You note in the story that, time and again, the narrator refers to many types of flowers, insects, and birds common to the southern part of the country. You type some of these in your search bar: bleeding tree, magnolia, oriole, Scarlet Ibis, five-o’clocks, palmetto, toothbrush tree, doodlebug, screech owl, nightshade bush, ferns, and bayflowers. These details help create the atmosphere of the rural South.
You write your essay, inserting Internet links to your main points, and, just for fun, adding pictures of the plants, bugs, and winged beasts you’ve discovered. You could continue your research, but the time frame selected by your teacher is one class period. You’ve completed the first part of the question, so your time management plan says it’s time to move on. WAIT, THERE’S MORE?
Like most research questions, your assigned topic has more than one part. The next chunk is analysis, or separating the parts of the whole, and synthesis, bringing together all the parts of your research to create meaning. Using your critical-thinking skills, you’ll need to figure out how all of these elements affected the characters and plot.
Looking at your research and notes from the text, you realize that the time period of the war and the resulting deaths of young people from Doodle’s area act as symbols for the dying Doodle. The hurricanes and terrible storms that are weather events in the South foreshadow the destruction of Doodle. Old Woman Swamp, a lush and overgrown bog, was Doodle’s favorite place on earth where he could see only beauty, and the flowers, sometimes described as beautiful, become faded and die just as Doodle does. All of those factors put together drive what characters do, think, and say. See? Your teacher was right about the research being helpful.
Use the words below to fill in the blanks.
Part Short Critical-thinking
Sustained synthesis Self-generated
The time frames allowed for research in this standard are (1)_______________ and (2)_____________________.
A research question in which the student selects the topic is called a (3)_____________ question.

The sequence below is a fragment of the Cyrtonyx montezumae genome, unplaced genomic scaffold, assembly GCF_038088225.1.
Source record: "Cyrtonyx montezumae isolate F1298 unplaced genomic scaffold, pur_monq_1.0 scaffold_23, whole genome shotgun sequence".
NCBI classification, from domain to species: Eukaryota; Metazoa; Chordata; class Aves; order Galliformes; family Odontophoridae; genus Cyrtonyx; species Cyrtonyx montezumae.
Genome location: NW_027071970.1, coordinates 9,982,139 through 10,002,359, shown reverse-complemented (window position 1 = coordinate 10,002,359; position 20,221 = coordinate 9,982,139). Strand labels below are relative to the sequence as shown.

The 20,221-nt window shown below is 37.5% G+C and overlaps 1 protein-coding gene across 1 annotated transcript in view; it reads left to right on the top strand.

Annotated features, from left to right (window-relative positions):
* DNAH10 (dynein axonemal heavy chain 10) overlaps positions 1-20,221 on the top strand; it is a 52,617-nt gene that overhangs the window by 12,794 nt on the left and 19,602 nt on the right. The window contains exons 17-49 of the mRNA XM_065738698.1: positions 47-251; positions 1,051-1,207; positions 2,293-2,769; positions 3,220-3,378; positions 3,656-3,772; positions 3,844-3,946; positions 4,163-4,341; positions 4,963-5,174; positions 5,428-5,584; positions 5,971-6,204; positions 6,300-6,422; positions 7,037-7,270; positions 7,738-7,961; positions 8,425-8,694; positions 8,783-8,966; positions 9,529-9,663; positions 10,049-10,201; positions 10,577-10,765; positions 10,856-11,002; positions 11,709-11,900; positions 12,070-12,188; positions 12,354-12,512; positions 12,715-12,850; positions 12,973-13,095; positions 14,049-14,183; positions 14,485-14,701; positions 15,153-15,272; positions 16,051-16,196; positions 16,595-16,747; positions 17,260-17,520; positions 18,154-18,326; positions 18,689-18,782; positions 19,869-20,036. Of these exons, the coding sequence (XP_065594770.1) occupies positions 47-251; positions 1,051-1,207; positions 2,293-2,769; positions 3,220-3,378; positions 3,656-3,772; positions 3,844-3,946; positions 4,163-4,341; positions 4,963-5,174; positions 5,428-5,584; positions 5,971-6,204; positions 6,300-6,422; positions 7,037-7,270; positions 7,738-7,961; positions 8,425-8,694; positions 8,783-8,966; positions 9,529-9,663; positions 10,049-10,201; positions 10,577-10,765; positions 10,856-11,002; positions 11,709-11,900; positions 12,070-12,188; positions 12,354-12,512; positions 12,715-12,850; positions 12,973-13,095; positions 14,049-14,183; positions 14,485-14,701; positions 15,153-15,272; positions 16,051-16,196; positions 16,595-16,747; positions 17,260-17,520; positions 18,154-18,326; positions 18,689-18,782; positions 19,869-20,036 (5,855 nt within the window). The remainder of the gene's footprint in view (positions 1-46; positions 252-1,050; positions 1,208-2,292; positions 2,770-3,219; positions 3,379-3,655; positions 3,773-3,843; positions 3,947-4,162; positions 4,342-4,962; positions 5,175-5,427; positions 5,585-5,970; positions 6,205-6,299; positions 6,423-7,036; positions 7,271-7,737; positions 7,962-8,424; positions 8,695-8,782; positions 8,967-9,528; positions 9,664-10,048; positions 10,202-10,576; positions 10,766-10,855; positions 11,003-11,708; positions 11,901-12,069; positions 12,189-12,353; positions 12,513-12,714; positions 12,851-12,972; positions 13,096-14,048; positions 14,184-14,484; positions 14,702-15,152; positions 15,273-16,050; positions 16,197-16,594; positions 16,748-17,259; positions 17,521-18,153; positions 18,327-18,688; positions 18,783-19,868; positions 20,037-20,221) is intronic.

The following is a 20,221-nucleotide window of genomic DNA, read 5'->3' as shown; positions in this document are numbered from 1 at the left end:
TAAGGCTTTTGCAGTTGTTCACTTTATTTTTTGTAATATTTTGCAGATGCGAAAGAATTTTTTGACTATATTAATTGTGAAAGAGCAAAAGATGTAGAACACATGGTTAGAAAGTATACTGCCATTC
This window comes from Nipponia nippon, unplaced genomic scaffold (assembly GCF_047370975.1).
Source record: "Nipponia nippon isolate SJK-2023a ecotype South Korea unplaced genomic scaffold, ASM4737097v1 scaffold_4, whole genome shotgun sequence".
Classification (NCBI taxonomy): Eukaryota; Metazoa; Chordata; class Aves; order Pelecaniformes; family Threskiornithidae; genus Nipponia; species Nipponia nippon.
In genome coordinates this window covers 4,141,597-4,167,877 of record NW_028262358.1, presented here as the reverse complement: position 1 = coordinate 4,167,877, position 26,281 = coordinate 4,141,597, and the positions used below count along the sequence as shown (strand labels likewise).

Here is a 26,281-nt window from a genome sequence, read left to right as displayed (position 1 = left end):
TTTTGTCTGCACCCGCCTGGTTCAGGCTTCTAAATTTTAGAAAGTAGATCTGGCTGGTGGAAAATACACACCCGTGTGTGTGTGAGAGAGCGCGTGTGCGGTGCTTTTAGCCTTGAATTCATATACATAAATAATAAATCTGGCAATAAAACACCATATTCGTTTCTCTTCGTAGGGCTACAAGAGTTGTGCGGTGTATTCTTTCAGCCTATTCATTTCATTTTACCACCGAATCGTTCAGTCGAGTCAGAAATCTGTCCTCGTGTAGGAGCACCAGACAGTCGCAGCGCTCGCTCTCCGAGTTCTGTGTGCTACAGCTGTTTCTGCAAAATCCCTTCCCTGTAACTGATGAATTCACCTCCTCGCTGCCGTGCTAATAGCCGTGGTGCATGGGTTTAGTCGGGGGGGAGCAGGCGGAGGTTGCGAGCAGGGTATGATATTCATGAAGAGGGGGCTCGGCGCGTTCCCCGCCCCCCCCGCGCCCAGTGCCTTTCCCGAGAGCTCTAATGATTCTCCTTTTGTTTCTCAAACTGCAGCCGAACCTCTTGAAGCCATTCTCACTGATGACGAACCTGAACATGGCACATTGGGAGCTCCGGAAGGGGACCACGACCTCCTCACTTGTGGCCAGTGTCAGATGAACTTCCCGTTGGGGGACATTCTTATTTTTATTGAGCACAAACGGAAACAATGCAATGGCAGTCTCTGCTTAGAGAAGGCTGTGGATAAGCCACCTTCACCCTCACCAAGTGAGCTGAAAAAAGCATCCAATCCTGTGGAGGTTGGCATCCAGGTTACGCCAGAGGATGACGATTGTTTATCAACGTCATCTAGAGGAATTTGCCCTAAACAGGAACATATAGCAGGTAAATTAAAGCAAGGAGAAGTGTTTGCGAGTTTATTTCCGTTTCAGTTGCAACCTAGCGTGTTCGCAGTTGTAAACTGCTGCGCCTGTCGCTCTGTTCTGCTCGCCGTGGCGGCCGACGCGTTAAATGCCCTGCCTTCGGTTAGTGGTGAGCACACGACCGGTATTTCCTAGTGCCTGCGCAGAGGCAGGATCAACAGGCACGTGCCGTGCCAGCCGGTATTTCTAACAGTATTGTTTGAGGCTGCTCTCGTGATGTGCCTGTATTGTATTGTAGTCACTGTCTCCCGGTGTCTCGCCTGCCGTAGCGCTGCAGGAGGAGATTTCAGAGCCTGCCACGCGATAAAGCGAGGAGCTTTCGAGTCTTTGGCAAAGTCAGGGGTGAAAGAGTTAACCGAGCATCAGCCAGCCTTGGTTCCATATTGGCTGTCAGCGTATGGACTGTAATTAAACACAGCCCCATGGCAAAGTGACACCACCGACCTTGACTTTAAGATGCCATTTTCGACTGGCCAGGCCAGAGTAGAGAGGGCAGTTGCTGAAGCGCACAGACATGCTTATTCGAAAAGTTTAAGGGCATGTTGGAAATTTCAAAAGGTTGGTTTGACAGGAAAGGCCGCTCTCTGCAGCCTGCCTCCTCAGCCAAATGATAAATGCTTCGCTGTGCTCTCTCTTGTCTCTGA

(4)_____________________ is the act of bringing together the information from multiple sources to create meaning.
Building knowledge infers that you are using your (5)________________ skills rather than just memorizing facts.
Most research questions are made up of more than one (6)_____________.
1. Short – You might do research in a day or a few days and only look at one or two sources.
2. Sustained – Sustained research might be a week or several weeks, enough time to do in-depth reading of many different sources.
3. Self-generated – You know, you generated or created the question yourself.
4. Synthesis – This means you can read many different and even conflicting texts and make sense of how they all add up.
5. Critical-thinking – Critical thinking means you are analyzing and evaluating information instead of just knowing what a text says.
6. Part – Good research questions are too complicated to be answered in one part.
- Teaching 1984: From Doublethink to Doublespeak
- A Doll's House: Debate Team
- Teaching A Farewell to Arms: Touring the Novel
- Teaching A Raisin in the Sun: Costume Design
- Teaching A Raisin in the Sun: Newsletter
- Teaching A Rose for Emily: Write an Epitaph
- Teaching A Rose for Emily: Comparing Song to Text
- Teaching A Rose for Emily: Put Miss Emily On Trial
- Teaching A Rose for Emily: Dramatizing "A Rose for Emily"
- A Separate Peace: Blitzball for All
- A Separate Peace: Real History in Made-Up Devon
- Teaching A Tale of Two Cities: Mapping A Tale of Two Cities
- Teaching A View from the Bridge: Playbill
- Teaching A View from the Bridge: Talk Show
- Teaching A View from the Bridge: Fill in the Symbol
- Teaching The Adventures of Huckleberry Finn: It Runs in the Family
- All Quiet on the Western Front: War is Awesome… When it’s Fake!
- All Quiet on the Western Front: Eggnog in a Trench
- All Quiet on the Western Front: Oh The Humanity!
- Teaching Animal Farm: To Preface or Not to Preface
- Teaching Antigone: On the Hunt for Civil Disobedience
- Teaching Antigone: Motif Slideshow
- Teaching Antigone: The First Three Letters of Funeral
- As I Lay Dying: Your Mother’s a Fish: Faulkner and Modernist Art
- As I Lay Dying: Telling a Story from All Sides: Experimenting with Multiple-Perspective Narration
- Beloved: Back to the Source
- Teaching Beowulf: Are You Sure This is English?
- Teaching Beowulf: Adapting Beowulf
- Teaching Brave New World: Aldous Huxley: Oracle or Alarmist?
- Teaching Brave New World: Our Ford, Who art in ... Detroit?
- Catch-22: Waiting for Yossarian: Bureaucracy in Catch-22 and in Schools
- Catch-22: Oops, I Satirized It Again
- Catch-22: Achilles’ Heel: Antiheroes in Catch-22 and the Iliad
- Emma: Teaching Emma: Not as Easy as it Looks
- Teaching Fahrenheit 451: Burn, Baby, Burn: Censorship 101